From September to December of 2012, I was the top-performing rep on that team. We were growing and generating a lot of revenue and we were going to be hiring more people. I put together a training proposal while I was a rep and had talked with my manager about my desire to eventually become a manager. In March of 2013 I became a team lead for my team, then in June of 2013 I moved on to training. We developed a comprehensive training path when the GOB (Group OnBoarding) sales program started, and I eventually became the manager of all Sales new hire training.

What advice do you have for someone wanting to get into Sales and/or Sales training? Start with proving yourself and your work ethic, and think about where you want to be professionally. Also, talk with your manager about career development because they are there to help you reach your goals.

Sales is hard, but selling Groupon has two benefits:

1) Groupon can sell itself; it’s a product that’s head and shoulders above anything else you could use to advertise.
2) Groupon has a mission. We help people save and grow their businesses. My background was in non-profit, and that’s why I appreciate Groupon: it’s clearly mission focused. Especially for people in our generation, people want a purpose in their daily work.

Similar to the creation of the word “Groupon,” what two animals would you pick to create a new animal? E.g.: dirds? My wife and I used to have a Chihuahua who was so ugly that she was cute. I also also love monkeys though, so I think a Chihuahua-chimpanzee mix would be great. A chimpanhuahua.

Thanks for reading the People Blog—a blog about people at Groupon. To learn more about our Sales opportunities, click here to either apply or refer a well-qualified stranger.


Desk of the Week: Somewhere Over the LaCroix Rainbow

By
at April 3rd, 2015

For years, the LaCroix rainbow has stood tall and proud on Groupon’s 6th floor, where Engineering resides. Although there’s no pot of gold on either end, an 8×10 glossy of Meryl Streep and a horse head donning a wig serve as great consolation prizes.

 

Groupon LaCroix Rainobw Desk

 

Gary, owner of both the rainbow and the correlating desk space, shares the rainbow’s history:

“The rainbow was constructed over two years ago while I was out of the office for a week. I believe it was a joke about empty LaCroix cans infringing on other people’s desks. The horse moved in over a year ago, after I was compelled to purchase it as a mascot for an internal software application we were building named “Palehorse.” The Meryl Streep photo is on the pillar as a reminder to everyone to “Streep on Streepin’ On.”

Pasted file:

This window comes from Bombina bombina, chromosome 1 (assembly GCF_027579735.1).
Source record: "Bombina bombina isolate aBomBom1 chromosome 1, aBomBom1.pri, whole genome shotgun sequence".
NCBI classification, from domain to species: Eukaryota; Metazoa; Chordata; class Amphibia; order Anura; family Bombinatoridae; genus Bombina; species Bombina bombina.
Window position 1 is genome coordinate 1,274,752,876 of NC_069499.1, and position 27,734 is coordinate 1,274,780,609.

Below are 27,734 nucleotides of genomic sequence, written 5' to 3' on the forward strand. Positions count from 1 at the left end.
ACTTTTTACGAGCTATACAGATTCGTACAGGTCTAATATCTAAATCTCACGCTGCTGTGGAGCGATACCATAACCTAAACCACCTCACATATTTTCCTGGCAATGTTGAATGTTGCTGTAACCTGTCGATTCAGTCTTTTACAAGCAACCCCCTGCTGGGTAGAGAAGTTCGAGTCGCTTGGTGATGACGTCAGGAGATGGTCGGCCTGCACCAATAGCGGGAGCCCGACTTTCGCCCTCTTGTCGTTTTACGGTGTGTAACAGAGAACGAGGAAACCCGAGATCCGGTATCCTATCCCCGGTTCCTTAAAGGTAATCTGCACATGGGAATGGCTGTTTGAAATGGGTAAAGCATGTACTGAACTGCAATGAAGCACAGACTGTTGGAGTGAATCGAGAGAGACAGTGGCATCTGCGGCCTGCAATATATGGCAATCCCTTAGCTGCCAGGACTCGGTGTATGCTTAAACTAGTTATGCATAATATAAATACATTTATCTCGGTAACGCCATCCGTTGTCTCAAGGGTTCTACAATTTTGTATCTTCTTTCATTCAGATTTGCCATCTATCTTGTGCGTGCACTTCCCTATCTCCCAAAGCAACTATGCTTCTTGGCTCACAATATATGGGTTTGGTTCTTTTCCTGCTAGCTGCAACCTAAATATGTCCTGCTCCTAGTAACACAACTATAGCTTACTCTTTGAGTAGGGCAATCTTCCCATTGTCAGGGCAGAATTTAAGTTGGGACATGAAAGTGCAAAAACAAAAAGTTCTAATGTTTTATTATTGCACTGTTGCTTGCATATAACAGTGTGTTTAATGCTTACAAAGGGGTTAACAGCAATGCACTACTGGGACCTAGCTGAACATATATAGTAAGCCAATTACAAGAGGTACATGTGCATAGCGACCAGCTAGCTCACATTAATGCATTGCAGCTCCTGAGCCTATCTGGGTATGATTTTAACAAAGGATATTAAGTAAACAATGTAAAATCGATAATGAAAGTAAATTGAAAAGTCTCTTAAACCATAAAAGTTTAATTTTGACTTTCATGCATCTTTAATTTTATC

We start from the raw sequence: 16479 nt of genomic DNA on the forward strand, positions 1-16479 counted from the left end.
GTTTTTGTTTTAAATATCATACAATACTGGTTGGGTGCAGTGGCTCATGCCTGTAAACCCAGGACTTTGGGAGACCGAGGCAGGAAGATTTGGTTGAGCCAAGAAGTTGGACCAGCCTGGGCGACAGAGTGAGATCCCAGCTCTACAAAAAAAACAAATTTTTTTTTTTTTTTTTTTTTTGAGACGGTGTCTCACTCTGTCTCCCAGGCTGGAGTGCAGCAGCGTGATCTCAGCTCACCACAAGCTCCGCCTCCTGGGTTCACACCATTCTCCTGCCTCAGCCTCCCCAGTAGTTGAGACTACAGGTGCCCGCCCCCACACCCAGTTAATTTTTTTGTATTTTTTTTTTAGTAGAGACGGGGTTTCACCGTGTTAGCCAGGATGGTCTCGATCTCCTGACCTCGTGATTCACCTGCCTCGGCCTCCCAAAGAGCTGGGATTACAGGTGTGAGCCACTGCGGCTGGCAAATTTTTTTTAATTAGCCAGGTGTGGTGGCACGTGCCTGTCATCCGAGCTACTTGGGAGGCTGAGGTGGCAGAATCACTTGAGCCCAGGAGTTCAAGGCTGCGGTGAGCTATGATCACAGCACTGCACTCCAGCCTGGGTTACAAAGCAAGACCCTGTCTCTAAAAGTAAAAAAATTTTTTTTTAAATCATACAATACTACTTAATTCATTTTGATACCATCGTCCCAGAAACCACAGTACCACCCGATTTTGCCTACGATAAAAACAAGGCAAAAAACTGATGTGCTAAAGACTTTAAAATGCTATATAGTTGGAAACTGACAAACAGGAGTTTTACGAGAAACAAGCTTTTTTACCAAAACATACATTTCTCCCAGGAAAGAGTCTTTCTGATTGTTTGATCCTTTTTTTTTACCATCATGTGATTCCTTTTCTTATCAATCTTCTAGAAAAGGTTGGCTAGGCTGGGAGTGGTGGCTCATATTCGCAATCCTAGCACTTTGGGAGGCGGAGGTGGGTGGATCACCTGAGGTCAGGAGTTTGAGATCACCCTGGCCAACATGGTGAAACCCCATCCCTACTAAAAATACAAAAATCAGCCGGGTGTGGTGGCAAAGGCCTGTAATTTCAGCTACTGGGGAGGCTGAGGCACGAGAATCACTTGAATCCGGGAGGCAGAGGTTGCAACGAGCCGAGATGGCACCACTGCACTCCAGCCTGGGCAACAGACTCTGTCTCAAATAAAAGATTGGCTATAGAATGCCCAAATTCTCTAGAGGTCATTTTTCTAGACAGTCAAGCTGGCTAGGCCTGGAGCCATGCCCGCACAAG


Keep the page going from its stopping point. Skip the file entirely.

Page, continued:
Tech Spotlight: Mike in Mobile Engineering Pt. I

By
at April 2nd, 2015

Today we get to know Mike, Director of Mobile Engineering in Palo Alto, who has published a book, launched a digital camera into space, and participated in trampoline dodgeball. (Not all at once, however.)

Screen Shot 2015-04-01 at 10.37.46 AMName: Mike

Title: Director of Mobile Engineering

Start Date: May 2010

From NASA to Groupon: describe your tech journey in 1 sentence: (Laughter ensues) In one word, it’s been exciting.

What are some similarities between the aerospace industry and Groupon? I worked with Dr. Sally Ride on a NASA project to put a camera on the Space Shuttle.  Now the camera is on the International Space Station, but back then it was on the Space Shuttle.  We were enabling kids in elementary schools around the world to take photographs of the Earth from space. It was awesome – I was there for several years and it was a huge character building experience for me and gave me a lot of exposure on how to get things done in a real team. It was very different from what I’m doing now, but many of the skills I learned are the same. Now is more of a career, NASA was more of a “holy crap – I get to work with NASA and Dr. Sally Ride putting things on a space shuttle – this is amazing.”

What were the biggest takeaways doing the NASA project? That was the first time that I was really on the hook for something. I ran the software team on that project and I got to fly out to Mission Control in Houston to be there during one of the shuttle launches. The takeaway from that was how to build teams and inspire them to do cool things instead of trying to do it all yourself, because no one person can do everything themselves.